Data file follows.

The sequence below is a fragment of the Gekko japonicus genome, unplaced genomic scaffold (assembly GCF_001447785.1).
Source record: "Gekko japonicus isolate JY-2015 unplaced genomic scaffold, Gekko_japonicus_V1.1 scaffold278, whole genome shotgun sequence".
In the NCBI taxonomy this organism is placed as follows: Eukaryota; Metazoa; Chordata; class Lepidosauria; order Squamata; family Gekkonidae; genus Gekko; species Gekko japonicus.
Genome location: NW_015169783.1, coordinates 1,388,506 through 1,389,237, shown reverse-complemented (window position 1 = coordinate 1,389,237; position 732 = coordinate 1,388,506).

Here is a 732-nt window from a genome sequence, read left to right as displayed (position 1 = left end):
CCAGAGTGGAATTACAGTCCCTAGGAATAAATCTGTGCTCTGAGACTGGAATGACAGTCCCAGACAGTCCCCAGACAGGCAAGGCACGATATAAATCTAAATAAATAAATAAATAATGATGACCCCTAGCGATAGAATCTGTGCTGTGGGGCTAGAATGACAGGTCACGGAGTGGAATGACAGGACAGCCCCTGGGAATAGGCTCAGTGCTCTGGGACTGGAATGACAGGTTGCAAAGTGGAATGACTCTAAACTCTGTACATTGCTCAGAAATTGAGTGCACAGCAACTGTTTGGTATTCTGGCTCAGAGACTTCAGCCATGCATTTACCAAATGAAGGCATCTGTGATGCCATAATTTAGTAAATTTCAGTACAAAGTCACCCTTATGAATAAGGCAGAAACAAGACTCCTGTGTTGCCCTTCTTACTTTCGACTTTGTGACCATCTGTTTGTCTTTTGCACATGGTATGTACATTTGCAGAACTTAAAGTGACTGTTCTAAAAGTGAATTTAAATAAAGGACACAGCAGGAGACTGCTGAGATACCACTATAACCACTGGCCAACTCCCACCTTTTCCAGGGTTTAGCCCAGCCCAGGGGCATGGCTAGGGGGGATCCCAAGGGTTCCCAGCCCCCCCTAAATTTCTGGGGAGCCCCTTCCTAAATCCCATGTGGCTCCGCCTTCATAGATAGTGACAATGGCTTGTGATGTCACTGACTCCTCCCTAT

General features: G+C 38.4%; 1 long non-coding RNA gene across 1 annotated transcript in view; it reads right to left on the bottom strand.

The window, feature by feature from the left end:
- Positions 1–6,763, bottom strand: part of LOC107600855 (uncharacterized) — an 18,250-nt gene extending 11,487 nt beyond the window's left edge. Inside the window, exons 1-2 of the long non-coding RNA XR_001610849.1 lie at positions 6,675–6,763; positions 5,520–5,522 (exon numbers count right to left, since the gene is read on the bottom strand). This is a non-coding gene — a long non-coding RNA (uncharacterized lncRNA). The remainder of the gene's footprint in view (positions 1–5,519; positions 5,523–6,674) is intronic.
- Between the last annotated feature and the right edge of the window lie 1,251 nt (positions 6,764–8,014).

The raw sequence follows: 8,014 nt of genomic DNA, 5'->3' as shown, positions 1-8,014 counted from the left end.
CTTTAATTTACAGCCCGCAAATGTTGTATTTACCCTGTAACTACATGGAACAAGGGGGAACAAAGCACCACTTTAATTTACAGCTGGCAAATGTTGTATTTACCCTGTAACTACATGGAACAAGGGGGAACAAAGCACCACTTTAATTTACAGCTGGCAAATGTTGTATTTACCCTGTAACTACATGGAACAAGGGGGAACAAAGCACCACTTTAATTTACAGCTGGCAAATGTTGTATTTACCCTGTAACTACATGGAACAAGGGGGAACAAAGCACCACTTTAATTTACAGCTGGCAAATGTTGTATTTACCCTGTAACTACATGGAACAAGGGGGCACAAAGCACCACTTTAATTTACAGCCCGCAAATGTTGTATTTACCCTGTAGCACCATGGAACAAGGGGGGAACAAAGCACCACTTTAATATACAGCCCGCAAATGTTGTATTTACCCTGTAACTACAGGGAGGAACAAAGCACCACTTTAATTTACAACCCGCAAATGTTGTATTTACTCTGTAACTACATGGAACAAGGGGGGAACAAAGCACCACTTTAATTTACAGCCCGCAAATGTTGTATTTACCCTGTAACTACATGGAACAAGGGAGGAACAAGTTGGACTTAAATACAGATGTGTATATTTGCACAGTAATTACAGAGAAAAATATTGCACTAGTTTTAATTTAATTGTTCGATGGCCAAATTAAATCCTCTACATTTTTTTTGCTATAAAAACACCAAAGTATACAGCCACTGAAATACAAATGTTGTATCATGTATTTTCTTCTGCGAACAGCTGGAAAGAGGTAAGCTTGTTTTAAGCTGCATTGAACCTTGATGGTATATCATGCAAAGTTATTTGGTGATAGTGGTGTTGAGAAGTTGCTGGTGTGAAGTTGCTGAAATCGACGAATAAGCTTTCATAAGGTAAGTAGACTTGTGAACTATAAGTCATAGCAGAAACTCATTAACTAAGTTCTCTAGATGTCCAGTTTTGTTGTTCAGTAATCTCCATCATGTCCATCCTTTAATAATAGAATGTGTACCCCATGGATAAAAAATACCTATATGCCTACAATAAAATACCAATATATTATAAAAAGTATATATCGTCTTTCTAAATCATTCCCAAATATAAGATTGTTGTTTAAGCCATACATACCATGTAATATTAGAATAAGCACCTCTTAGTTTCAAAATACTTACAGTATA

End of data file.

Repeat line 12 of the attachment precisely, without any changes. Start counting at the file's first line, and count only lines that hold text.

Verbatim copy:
CTTTAATTTACAGCCCGCAAATGTTGTATTTACCCTGTAACTACATGGAACAAGGGGGAACAAAGCACCACTTTAATTTACAGCTGGCAAATGTTGTATTTACCCTGTAACTACATGGAACAAGGGGGAACAAAGCACCACTTTAATTTACAGCTGGCAAATGTTGTATTTACCCTGTAACTACATGGAACAAGGGGGAACAAAGCACCACTTTAATTTACAGCTGGCAAATGTTGTATTTACCCTGTAACTACATGGAACAAGGGGGAACAAAGCACCACTTTAATTTACAGCTGGCAAATGTTGTATTTACCCTGTAACTACATGGAACAAGGGGGCACAAAGCACCACTTTAATTTACAGCCCGCAAATGTTGTATTTACCCTGTAGCACCATGGAACAAGGGGGGAACAAAGCACCACTTTAATATACAGCCCGCAAATGTTGTATTTACCCTGTAACTACAGGGAGGAACAAAGCACCACTTTAATTTACAACCCGCAAATGTTGTATTTACTCTGTAACTACATGGAACAAGGGGGGAACAAAGCACCACTTTAATTTACAGCCCGCAAATGTTGTATTTACCCTGTAACTACATGGAACAAGGGAGGAACAAGTTGGACTTAAATACAGATGTGTATATTTGCACAGTAATTACAGAGAAAAATATTGCACTAGTTTTAATTTAATTGTTCGATGGCCAAATTAAATCCTCTACATTTTTTTTGCTATAAAAACACCAAAGTATACAGCCACTGAAATACAAATGTTGTATCATGTATTTTCTTCTGCGAACAGCTGGAAAGAGGTAAGCTTGTTTTAAGCTGCATTGAACCTTGATGGTATATCATGCAAAGTTATTTGGTGATAGTGGTGTTGAGAAGTTGCTGGTGTGAAGTTGCTGAAATCGACGAATAAGCTTTCATAAGGTAAGTAGACTTGTGAACTATAAGTCATAGCAGAAACTCATTAACTAAGTTCTCTAGATGTCCAGTTTTGTTGTTCAGTAATCTCCATCATGTCCATCCTTTAATAATAGAATGTGTACCCCATGGATAAAAAATACCTATATGCCTACAATAAAATACCAATATATTATAAAAAGTATATATCGTCTTTCTAAATCATTCCCAAATATAAGATTGTTGTTTAAGCCATACATACCATGTAATATTAGAATAAGCACCTCTTAGTTTCAAAATACTTACAGTATA